Summary of central events: Mr. Snopes burns Mr. Harris barn because Mr. Harris charges him, “a dollar pound fee,” (515) for the return of his hog. In court the judge dismisses the charges against Snopes but warns him to leave the town for good and Snopes agrees to comply. The next day the family arrives at their new home. After Snopes tracks horse manure onto the expensive rug, the server instructs him to clean and return it. Snopes ruins the rug from improper cleaning and Major de Spain “charge[s] [him] twenty bushels of corn against [his] crop” (521). At the last court appearance the judge decides that Mr.Snopes has to pay Major de Spain 10 bushels of corn for the ruin of the rug. Because Snopes is upset from having to pay de Spain for the ruin of the rug, he attempts to burn Spain’s barn. Snopes has plan to burn de Spain barn. Sartoris runs to de Spain house, shouting “Barn” (525). Three shouts ring out and Snope was killed.
Protagonist : Because Sartoris is force to deal with issues of right and wrong he has to be more mature than an average ten-year old. “Your getting to be a man,” (517) Snopes replies after he strikes Sarty on the side of his head. Sarty is “round” and demonstrates growth and development throughout the story. He is uneducated but is willing to sacrifice his relationship with his family for justices and morality. Sartoris decides that the support that his family offers is something he can do without.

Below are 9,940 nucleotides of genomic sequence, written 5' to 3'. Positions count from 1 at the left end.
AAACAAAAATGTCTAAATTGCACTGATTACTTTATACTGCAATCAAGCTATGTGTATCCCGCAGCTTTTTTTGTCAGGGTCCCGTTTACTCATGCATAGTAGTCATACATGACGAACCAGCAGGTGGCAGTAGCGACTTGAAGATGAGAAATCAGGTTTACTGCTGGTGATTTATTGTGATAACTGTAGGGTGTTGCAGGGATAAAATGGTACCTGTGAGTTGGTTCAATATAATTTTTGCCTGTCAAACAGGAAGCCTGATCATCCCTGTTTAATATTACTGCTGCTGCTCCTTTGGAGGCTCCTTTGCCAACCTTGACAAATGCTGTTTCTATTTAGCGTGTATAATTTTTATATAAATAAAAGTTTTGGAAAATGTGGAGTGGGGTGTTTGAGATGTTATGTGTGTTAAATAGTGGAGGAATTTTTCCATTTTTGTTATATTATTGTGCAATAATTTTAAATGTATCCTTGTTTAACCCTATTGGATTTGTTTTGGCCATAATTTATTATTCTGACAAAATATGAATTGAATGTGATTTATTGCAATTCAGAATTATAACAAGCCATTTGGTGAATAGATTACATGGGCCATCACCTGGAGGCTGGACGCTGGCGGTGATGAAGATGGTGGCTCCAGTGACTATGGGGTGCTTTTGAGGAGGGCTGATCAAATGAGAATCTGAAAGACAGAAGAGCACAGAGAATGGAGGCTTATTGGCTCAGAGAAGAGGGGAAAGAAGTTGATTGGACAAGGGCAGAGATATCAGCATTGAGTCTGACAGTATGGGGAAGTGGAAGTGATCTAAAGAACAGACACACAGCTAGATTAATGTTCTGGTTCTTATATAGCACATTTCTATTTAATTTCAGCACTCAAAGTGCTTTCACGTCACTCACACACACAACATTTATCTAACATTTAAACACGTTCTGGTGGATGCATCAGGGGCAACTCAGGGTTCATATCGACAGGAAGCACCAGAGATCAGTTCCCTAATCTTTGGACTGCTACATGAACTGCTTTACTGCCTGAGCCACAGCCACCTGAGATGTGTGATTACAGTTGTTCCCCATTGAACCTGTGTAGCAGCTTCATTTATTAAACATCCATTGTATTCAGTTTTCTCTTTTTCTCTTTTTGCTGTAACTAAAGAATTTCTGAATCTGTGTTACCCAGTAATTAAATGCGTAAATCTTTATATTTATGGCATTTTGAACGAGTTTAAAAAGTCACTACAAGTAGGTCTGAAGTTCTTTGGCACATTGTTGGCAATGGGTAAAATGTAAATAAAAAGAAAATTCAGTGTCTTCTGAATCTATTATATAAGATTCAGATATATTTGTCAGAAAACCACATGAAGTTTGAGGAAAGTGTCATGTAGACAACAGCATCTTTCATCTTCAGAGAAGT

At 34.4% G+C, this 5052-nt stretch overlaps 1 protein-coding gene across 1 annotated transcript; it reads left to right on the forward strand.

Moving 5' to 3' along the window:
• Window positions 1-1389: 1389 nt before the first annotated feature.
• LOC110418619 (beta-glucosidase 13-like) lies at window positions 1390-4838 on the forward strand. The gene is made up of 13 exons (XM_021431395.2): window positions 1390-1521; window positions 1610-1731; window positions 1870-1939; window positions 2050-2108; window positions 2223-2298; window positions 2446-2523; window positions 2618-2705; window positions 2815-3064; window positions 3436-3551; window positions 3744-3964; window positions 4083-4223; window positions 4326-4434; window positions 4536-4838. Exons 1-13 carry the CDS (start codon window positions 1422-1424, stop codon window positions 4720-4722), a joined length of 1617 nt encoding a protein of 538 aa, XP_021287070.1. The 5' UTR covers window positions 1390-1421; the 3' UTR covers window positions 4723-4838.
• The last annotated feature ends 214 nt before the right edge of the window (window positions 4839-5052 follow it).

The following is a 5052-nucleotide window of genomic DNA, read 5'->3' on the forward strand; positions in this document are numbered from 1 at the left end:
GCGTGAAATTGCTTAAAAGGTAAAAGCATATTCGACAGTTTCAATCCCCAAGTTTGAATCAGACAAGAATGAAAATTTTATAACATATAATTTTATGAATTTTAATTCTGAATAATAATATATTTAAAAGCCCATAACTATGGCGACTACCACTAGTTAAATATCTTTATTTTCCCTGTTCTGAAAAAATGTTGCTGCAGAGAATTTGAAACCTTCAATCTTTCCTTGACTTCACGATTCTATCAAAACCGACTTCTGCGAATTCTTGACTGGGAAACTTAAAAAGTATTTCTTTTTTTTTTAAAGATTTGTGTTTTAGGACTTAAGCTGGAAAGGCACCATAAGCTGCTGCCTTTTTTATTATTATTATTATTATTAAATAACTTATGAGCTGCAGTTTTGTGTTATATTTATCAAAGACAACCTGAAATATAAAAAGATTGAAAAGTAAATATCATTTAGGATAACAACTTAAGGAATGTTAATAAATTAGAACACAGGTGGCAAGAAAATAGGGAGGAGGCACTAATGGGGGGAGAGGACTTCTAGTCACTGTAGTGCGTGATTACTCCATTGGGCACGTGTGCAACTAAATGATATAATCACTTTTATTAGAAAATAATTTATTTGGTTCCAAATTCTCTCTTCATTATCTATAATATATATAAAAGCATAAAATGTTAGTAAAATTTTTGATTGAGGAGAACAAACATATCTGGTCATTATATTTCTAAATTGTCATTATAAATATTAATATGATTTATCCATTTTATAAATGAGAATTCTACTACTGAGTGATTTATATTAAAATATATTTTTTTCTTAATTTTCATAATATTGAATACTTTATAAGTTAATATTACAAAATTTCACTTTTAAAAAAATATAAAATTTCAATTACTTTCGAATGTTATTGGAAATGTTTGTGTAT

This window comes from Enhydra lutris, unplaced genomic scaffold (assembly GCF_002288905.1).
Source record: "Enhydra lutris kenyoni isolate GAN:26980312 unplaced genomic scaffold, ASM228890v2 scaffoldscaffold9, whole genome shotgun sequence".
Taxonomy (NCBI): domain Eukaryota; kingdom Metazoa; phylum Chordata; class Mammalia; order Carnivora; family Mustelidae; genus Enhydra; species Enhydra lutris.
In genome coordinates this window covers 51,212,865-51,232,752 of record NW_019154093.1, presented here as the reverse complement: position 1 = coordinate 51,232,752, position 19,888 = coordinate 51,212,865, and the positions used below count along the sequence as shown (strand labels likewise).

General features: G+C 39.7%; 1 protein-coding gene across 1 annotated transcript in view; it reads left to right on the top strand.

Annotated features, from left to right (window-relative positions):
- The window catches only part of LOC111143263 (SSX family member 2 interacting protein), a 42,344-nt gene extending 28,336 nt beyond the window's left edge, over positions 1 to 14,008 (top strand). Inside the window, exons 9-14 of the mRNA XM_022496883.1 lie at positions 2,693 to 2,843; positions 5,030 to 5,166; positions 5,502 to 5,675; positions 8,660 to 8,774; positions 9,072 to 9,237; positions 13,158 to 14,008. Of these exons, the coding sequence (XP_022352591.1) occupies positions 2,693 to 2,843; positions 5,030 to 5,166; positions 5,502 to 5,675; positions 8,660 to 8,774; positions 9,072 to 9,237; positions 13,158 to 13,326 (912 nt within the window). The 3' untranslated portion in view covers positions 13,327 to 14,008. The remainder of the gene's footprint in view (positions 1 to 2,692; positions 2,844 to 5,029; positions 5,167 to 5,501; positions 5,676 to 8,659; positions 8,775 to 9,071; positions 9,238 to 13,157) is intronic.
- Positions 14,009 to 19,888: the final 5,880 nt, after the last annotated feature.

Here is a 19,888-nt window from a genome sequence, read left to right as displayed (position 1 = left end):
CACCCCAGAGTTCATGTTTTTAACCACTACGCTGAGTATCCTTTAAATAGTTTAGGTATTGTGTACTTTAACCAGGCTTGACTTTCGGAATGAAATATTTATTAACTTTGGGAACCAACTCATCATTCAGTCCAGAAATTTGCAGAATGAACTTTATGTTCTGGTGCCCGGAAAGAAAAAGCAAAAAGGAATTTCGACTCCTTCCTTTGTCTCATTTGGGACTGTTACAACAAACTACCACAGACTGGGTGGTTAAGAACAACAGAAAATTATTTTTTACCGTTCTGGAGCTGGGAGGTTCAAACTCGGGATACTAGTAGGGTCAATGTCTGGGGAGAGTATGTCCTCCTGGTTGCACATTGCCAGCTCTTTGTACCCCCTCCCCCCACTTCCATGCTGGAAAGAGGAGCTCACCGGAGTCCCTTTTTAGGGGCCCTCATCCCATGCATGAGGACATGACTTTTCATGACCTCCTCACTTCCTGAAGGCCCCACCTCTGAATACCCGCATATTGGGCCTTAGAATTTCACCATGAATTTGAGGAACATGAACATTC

Point of View: The story is told from the third person omniscient point of view.
Setting: The setting takes place in the South during the early summer of the 1800s in a small country town. The courthouse is in a general store, “[t]he store in which the Justice of the Peace’s court…”(515). The dialect of Sartoris is of the south, “Lemme be, I tell you” (516).
Nature of conflict: The conflict is internal: between Sartoris and himself. Violence and conflict surrounds him “[h]is father [strikes] him with the flat of his hand on the side of head…” (517). He battles with decision making that is between his family and justices. Being overwhelm with despair, fear and grief, Sartoris eventually frees himself from his father and his oppressive family life.
Theme: The theme is standing for justices can sometimes lead to losing friends and family. Sartoris must decide which is more important loyal to family or loyalty to the law. According to Snopes, family loyalty is value above all else “[y]ou got to learn to stick to your own blood or you ain’t going have any blood to stick to you” (517). Snopes bases his idea of loyalty on family notions of right and wrong. Sartoris rejects his father idea of family loyalty and instead betrays his...